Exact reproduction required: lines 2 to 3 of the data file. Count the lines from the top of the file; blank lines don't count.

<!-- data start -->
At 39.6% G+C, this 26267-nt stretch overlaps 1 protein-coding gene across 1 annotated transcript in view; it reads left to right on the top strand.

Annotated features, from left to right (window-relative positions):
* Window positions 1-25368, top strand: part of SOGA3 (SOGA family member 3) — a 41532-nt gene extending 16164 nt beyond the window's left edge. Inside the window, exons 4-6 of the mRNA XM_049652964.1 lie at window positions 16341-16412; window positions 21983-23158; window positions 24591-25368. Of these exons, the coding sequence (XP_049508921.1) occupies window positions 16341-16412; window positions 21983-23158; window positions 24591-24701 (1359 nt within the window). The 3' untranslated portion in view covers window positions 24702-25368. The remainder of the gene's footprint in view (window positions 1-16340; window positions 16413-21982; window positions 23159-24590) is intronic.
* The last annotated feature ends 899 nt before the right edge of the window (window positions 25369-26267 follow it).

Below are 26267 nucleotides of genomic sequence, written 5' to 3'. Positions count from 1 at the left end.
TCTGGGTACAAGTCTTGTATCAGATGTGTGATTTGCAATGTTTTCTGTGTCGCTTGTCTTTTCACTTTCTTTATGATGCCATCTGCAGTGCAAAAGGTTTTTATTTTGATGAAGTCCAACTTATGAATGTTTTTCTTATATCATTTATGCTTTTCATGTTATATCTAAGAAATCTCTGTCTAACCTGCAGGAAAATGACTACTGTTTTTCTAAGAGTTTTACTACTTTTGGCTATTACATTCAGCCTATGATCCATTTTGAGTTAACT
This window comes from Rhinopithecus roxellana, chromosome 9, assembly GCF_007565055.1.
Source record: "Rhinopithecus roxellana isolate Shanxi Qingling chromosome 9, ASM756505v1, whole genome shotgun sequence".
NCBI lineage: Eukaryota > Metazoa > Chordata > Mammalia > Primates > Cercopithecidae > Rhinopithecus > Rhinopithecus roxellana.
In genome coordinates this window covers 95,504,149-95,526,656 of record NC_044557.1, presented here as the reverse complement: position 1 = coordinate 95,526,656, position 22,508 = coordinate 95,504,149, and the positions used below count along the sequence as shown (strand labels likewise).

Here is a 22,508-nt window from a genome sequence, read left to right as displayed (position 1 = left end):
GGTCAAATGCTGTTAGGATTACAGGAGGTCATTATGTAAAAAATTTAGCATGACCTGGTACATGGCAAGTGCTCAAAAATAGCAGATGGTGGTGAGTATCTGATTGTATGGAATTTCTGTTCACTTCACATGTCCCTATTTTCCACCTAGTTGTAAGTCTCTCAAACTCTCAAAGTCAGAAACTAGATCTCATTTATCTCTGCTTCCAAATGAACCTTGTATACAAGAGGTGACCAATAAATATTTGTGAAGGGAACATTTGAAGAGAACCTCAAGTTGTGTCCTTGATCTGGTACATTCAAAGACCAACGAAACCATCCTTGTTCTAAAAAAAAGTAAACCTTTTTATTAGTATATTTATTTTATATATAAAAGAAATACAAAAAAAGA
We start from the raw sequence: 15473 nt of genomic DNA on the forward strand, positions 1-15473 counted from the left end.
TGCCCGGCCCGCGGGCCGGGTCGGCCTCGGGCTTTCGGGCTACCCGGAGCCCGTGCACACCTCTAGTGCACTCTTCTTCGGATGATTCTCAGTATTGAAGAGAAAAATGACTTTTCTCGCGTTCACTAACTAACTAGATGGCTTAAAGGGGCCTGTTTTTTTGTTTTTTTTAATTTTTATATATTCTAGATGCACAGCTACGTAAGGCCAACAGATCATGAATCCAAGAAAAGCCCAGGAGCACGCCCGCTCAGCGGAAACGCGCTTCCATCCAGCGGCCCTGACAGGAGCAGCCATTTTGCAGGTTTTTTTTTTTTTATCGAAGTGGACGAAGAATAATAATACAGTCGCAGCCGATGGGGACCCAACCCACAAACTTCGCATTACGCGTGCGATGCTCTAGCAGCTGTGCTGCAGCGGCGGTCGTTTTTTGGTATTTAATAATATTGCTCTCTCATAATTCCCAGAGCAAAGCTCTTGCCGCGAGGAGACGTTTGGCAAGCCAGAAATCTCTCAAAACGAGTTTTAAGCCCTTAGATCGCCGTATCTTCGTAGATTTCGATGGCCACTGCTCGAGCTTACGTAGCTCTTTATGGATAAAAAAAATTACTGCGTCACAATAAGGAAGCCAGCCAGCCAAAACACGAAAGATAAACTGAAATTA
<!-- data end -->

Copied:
Annotated features, from left to right (window-relative positions):
* Window positions 1-25368, top strand: part of SOGA3 (SOGA family member 3) — a 41532-nt gene extending 16164 nt beyond the window's left edge. Inside the window, exons 4-6 of the mRNA XM_049652964.1 lie at window positions 16341-16412; window positions 21983-23158; window positions 24591-25368. Of these exons, the coding sequence (XP_049508921.1) occupies window positions 16341-16412; window positions 21983-23158; window positions 24591-24701 (1359 nt within the window). The 3' untranslated portion in view covers window positions 24702-25368. The remainder of the gene's footprint in view (window positions 1-16340; window positions 16413-21982; window positions 23159-24590) is intronic.